The current crisis of the capitalist system is a terminal crisis, since it brings together all the necessary elements: financial crisis, environmental crisis, food crisis, energy crisis, political crisis, social crisis, military crisis, and ideological crisis
The capitalist system had a beginning and it will have an end point. The principle of perpetual motion not only affects biological life, but also politics and social issues. Hence, nothing ever remains static, but is always changing. This means that we have not yet reached the end of history or that one system or system model is ever definitive.
STRUCTURAL ELEMENTS OF THE CAPITALIST SYSTEM
Among some intrinsic structural elements without which the capitalist system could not function properly, so inherent that they are the equivalent of the system's genetic code, we find the following below. For these reasons and more, being anti-capitalist and antisystem is everyone's ethical and moral obligation.
1 The Accumulation of Capital is the principal objective and nature of the capitalist system, which creates its own mechanisms to accumulate riches in a continuous and permanent manner (banks, laws, interests, subsidising a few while appropriating a surplus, etc.). Capitalism does not distribute riches among the people, as its main purpose is to accumulate incessantly. 2 Competition: the culture, discourse, and practice that feeds hatred, frustration and accumulation of riches where there are few winners and many losers. The culture of competitiveness is the “natural selection of capitalism” – “We are the winners!” 3 Homogenisation: For capitalism to work, common laws, rules, norms and patterns that favor and facilitate the accumulation of wealth are necessary in political, economic, social, cultural, religious, and ideological domains.
Worker-Boss Relationship: Few owners of the means of production who control the lives of workers that can only sell their cheap hand labour to survive.
Patriarchal: The accumulation of wealth in only a few hands is possible thanks to the exploitation and domination of men who exercise power over women in the workplace, as well as social, cultural, and nuclear family spaces. The relationships of domination and power of men over women are the base of the feminisation of capital which guarantees the accumulation of wealth. 6 Speculation: The objective is to accumulate wealth regardless of real necessities and without producing what people really need in sufficient quantities to live a dignified and happy life.
7 Anti-Democracy: The interests of a few are increasingly imposed on the interests of the majority. Representative democracy is pushed as the only way to participate, and it too becomes a commodity. When it becomes a hassle, decrees, frauds, impositions and coercion are used.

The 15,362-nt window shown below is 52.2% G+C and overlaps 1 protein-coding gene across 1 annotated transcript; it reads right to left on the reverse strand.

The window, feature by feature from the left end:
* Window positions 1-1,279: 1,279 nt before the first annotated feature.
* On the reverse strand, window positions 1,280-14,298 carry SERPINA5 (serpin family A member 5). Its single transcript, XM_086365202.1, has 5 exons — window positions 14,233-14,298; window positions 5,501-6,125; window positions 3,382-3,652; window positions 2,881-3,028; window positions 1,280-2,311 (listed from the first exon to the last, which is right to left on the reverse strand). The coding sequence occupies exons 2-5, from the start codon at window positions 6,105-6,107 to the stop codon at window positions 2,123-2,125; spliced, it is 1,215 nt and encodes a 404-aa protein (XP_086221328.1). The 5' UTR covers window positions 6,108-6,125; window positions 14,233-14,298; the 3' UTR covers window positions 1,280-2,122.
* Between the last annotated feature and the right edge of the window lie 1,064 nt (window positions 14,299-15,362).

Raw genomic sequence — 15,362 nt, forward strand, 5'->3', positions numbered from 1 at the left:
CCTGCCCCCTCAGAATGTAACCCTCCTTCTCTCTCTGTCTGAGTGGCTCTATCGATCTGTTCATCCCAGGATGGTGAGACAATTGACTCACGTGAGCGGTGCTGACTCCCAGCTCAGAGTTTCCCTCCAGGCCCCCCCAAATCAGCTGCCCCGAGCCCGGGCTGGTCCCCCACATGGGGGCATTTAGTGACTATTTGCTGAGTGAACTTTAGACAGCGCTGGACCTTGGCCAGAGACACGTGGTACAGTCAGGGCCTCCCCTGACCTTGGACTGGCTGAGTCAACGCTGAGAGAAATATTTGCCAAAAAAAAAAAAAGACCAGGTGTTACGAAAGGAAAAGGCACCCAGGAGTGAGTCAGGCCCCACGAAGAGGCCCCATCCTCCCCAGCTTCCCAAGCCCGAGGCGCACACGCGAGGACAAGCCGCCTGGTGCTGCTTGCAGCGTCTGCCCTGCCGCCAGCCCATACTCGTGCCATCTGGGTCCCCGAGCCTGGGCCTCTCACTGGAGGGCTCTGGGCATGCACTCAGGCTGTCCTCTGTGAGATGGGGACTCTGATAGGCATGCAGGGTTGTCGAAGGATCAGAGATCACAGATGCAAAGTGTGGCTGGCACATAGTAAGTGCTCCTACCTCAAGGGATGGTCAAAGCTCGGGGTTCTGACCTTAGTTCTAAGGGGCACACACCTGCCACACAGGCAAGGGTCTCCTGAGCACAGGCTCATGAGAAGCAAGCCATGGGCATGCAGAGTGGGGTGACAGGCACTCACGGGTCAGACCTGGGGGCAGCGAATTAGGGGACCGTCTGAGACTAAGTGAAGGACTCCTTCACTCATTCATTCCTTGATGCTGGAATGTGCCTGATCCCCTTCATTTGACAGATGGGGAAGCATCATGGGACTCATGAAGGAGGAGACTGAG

Debt creation: is a basic principle of the accumulation of wealth. Without debt and the dependency it generates, capitalism cannot be fully understood.
9 Impoverishment: the ambition for the accumulation of wealth generates losers, who become increasingly poorer, left without anything while the accumulation of wealth remains in the hands of a few oligopolies.. 22
10 Racism: is an intrinsic part of capitalism and its “winners” that seek power and exclusive privileges of a few over everyone else.
Ecocide: Capitalism is fundamentally antiecological. It destroys the natural environment because of its ambition to accumulate wealth by converting nature into merchandise to continue accumulating even more riches. It is uncontrolled consumerism of raw materials. Its wastefulness also generates more wealth accumulation. 12 Monopoly: Along with oligopolies comes the ungovernable consequence of ruthless competition and the elimination of competitors as well as competition via economic, political, cultural, criminal and even military means. 23
13 Exploitation: Accumulation of capital cannot exist without the alienation of wealth, the robbing of profit, inequality and the lack of distribution of benefits between rich and poor; between the Global North and the Global South.
14 Consumerism is waste, it is the gluttony of a career without an end and without measuring real necessities. Excessive consumerism that is produced independent of real necessities accelerates artificial demand and the accumulation of wealth..
15 Privatisation converts public, social, cultural and environmental services into privately owned services. The absolutism of the right to privatise everything justifies the appropriation of everything by means of patents. 24
16 Dependence: The accumulation of capital is based on the dependence of many on a few in political, economic, social, cultural, military, and environmental terms. These two opposite poles cannot live without each other. In addition, the tendency is that the distance between these two groups is ever increasing.
17 War: When a situation reaches such an extreme that society rebels against the system, the system and its”winners” impose their force on society. The less consensus that exists, the greater the repression exercised. The greater the use of force, the weaker the system is. But war in itself is another mechanism of accumulation of wealth. 18 Repression: is the use of force that the system imposes against the lack of social consensus. The state that monitors the accumulation mechanisms legally holds the monopoly of repression and satanises and criminalises social movements and whatever dissident action exists against the system. 25
Cultural Hegemony imposes its
values, but also convinces and alienates people. It is the way of viewing the system and the world inside it as the best advocates for life; this, in turn, leads to reproducing the capitalist system, feeding, nurturing and recreating it over and over again.